Herald v. Herald, UCCJEA (Child Custody Jurisdiction)

DATE RENDERED: 2/13/2009

Dad appealed KY TC’s ruling awarding custody of 3 children to Mom, contending that KY TC lacked jurisdiction to make such an order under UCCJEA.

Family lived in NC for several years before parties separated and Wife and children moved to KY in April 2007. Dad, a marine, stayed in NC awaiting deployment. In June 2007, parties entered into a separation agreement giving Dad custody of kids, and kids returned to NC where they stayed until Mom removed them again in October. Mom then filed Petition for Dissolution of Marriage in KY in January 2008. A few weeks later, Dad then removed the kids back to NC, refusing to tell Mom of kids’ location or to allow her to speak with him and informing her that he was soon to be deployed to Iraq.

Mom subsequently filed Motion for custody in KY. TC issued order scheduling status hearing for February 19th. On February 15th, Mom filed and was granted an ex parte motion for emergency custody. Dad’s NC counsel corresponded with KY court on February 18, advising that Dad was deployed, kids had lived in KY only 2 ½ months, and providing copy of his motion for custody filed in NC court on February 15. KY TC nonetheless conducted hearing on February 19. Mom testified, but Dad did not appear. KY TC indicated at end of hearing that it would communicate with NC court re proper jurisdiction under UCCJEA, but this never occurred. KY TC gave Mom custody a week later. Dad entered special appearance a month later to move to dismiss case due to KY TC’s lack of subject matter jurisdiction and in personam jurisdiction over him. KY TC declined to dismiss Mom’s custody petition but did stay action under Soldiers’ and Sailors’ Civil Relief Act.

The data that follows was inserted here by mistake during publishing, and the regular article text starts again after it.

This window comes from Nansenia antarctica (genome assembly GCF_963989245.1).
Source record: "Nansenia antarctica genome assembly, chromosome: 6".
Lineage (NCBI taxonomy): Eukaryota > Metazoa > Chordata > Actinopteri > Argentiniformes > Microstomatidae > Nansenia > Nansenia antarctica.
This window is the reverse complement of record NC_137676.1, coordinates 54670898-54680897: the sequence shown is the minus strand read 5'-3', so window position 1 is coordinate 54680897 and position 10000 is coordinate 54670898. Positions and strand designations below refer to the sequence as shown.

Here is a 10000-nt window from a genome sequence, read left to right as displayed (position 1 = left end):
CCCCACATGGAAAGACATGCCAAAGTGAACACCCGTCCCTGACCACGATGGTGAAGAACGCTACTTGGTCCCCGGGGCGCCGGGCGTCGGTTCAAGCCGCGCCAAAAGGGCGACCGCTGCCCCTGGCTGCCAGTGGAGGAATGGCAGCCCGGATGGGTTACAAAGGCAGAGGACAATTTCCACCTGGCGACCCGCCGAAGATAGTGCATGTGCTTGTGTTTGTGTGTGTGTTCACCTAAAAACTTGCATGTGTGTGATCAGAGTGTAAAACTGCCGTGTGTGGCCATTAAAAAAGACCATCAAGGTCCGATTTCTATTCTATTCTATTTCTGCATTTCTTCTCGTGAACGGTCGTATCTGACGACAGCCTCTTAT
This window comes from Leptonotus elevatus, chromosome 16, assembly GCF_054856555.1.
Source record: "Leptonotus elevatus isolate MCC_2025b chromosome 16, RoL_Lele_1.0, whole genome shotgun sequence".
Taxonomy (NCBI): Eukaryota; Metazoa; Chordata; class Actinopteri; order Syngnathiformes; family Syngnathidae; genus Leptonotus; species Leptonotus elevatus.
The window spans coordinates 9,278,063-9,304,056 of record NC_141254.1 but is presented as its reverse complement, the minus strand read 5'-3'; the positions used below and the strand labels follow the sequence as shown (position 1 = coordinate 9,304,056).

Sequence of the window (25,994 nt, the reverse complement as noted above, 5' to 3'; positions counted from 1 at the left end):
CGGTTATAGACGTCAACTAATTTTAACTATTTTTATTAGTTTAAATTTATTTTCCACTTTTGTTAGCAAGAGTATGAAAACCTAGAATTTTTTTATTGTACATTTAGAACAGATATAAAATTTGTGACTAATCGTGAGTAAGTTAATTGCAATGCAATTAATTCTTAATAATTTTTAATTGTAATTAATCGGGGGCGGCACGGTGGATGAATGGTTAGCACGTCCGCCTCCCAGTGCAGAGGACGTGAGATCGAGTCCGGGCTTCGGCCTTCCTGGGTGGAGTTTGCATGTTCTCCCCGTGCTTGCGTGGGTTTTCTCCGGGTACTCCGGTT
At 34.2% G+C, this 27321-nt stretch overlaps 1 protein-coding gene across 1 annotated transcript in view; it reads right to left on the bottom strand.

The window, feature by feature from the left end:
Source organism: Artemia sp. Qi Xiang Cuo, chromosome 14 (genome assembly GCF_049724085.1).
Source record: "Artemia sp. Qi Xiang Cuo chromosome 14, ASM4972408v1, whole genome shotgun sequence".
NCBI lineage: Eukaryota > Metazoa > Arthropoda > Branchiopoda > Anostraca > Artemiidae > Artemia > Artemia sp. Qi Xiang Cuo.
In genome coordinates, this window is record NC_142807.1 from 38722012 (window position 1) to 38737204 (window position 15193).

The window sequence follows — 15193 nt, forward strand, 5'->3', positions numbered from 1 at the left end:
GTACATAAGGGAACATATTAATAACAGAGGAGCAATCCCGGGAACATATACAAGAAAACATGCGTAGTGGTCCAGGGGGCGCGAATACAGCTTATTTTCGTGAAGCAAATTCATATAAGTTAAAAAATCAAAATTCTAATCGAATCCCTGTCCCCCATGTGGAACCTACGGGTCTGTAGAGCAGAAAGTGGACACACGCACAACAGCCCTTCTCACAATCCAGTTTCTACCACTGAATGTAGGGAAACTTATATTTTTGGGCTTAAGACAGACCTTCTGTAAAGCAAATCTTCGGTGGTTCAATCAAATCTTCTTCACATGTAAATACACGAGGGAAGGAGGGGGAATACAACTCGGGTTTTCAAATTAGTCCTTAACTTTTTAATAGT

Parties conceded that KY was not home state of children for six months, nor that NC had declined to exercise jurisdiction; therefore, KRS 403.822 did not apply. Mom alleged that KY had jurisdiction under KRS 403.828, the temporary emergency jurisdiction provision of the UCCJEA. This statute allows KY jurisdiction where a child in KY has been abandoned or needs emergency protection to prevent or escape from mistreatment or abuse. CA found no allegations of mistreatment or abuse by Mom in refusal to inform her of location of children. Although Dad was due to be deployed to Iraq, TC cannot use this fact against Dad because those serving in military should not be automatically deprived custody of their kids. Furthermore, to allow such justification for exercise of “emergency” jurisdiction would allow a parent seeking custody to file such a petition in any state moment before deployment.
KY TC’s order vacated and remanded for order dismissing petition for custody.

Digested by Michelle Eisenmenger Mapes, Diana L. Skaggs + Associates